Q&A: Tread carefully when it comes to ill health in the workplace

Q&A: Tread carefully when it comes to ill health in the workplace

Q. It has come to light that one of my new employees has covered up a health condition, what steps should I take?

A. Employers generally rely on staff to inform them of any medical conditions. Therefore, if you discover an employee has not disclosed a significant health issue you could be left with a difficult choice.

You should first speak with the individual to clarify the situation, understand the extent of the health condition and ask why this was not previously disclosed. This discussion should not turn into an interrogation and you should remember that staff are actually under no obligation to disclose any existing medical conditions to their employers.

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Following this discussion, you may find that reasonable adjustments need to be made or, in extreme circumstances, disciplinary action may be taken. However, you should tread carefully and take a measured approach.

Some staff may attempt to cover up a medical condition because of stigma. Many fear they will be dismissed or overlooked for a role if they reveal they have a health condition, regardless of whether this impacts their ability to complete the job.

In this instance you should reassure the individual this is not the case and that they are entitled to reasonable adjustments if they qualify as disabled under the Equality Act 2010. It would also be advisable to allow flexible provisions for those whose health conditions do not necessarily meet the definition of a disability under the Act to reaffirm your commitment to ensuring employee safety at work.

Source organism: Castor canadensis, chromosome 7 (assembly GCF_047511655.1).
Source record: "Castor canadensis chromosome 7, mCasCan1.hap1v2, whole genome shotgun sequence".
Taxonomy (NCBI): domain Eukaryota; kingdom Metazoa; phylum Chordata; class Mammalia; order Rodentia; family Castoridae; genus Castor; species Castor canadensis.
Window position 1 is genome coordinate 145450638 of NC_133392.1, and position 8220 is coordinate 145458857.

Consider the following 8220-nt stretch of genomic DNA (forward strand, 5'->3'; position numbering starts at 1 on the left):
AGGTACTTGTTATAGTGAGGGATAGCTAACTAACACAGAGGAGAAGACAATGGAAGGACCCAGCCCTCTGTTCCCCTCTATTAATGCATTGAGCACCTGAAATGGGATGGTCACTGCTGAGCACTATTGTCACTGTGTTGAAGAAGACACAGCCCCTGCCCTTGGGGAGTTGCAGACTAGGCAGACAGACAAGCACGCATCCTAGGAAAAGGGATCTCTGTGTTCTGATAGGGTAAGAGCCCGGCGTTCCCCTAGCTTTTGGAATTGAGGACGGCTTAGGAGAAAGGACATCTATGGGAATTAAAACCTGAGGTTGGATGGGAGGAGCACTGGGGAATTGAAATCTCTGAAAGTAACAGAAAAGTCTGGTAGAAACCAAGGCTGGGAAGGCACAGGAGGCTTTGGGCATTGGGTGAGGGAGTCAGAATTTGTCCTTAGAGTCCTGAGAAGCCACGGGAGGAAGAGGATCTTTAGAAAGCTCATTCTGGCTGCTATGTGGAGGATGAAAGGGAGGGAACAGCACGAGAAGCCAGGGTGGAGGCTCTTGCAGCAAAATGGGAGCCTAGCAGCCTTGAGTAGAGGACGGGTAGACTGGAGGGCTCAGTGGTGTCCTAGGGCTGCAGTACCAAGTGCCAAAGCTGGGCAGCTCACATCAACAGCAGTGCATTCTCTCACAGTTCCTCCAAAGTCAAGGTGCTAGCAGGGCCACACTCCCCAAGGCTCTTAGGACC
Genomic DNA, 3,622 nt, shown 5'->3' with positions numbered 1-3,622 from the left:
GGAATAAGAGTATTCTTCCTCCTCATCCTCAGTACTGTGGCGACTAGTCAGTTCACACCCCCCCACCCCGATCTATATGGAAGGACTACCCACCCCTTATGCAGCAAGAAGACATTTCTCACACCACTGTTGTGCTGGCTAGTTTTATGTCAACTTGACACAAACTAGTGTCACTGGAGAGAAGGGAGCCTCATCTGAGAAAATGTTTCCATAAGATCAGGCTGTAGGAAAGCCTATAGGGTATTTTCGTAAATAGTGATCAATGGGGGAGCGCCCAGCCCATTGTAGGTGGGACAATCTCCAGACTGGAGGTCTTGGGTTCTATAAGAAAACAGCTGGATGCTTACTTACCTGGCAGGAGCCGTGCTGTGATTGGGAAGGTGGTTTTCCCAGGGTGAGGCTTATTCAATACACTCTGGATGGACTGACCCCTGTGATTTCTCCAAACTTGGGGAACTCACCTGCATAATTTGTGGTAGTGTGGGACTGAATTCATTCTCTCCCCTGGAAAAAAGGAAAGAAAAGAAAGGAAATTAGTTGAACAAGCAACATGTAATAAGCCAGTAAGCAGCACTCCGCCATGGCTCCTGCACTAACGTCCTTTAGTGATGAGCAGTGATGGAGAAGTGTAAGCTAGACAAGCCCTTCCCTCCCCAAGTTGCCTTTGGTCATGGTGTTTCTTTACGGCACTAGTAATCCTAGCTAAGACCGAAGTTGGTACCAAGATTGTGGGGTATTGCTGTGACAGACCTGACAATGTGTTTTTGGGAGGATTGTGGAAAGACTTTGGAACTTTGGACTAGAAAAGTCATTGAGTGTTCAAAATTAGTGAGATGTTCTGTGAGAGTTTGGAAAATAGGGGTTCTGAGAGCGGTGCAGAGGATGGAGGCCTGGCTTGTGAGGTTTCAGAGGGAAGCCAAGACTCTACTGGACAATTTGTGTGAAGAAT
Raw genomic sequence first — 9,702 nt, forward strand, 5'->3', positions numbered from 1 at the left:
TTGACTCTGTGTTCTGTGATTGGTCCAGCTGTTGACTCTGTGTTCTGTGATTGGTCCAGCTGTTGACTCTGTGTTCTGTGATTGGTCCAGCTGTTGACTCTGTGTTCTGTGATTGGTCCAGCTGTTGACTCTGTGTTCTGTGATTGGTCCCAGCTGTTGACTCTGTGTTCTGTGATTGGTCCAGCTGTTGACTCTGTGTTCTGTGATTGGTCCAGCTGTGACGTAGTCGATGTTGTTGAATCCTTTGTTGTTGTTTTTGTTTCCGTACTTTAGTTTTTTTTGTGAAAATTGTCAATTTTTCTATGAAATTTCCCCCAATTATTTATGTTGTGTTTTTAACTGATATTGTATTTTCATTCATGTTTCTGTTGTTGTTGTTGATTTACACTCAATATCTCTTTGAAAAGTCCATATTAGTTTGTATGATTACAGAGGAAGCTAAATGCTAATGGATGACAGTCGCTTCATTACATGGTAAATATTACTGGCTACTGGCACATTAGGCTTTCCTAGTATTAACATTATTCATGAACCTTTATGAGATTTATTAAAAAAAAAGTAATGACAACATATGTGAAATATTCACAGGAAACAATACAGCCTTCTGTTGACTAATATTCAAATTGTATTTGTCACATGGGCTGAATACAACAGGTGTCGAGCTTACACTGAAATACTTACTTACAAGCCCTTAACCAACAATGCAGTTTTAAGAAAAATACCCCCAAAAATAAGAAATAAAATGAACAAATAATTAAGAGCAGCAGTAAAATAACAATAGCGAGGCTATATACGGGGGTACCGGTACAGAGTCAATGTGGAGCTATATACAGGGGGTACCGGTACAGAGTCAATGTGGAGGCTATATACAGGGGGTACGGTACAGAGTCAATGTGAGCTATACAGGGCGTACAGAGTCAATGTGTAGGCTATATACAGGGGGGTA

But there are certain instances where you may consider disciplinary action: for example, if they have knowingly put the health and safety of colleagues or the general public at risk by failing to disclose their health condition, or if you feel there has been a sufficient breach of the duty of mutual trust and confidence.

However, it will generally be ill-advised to discipline or dismiss employees as this could lead to substantial claims of disability discrimination.

If you have experienced issues with staff covering up health issues you could take preventive measures to ensure full disclosure in the future. While it is not advisable to ask individuals questions about their health prior to joining, being supportive towards instances of ill health during their employment and offering enhanced occupational sick pay will make staff more inclined to confide in you.

While the onus is on the employee to inform you of any ongoing medical issues, it is also advisable to avoid taking rash disciplinary action unless you are confident this can be justified in the face of disability discrimination claims.

Peter Done is the managing director of Peninsula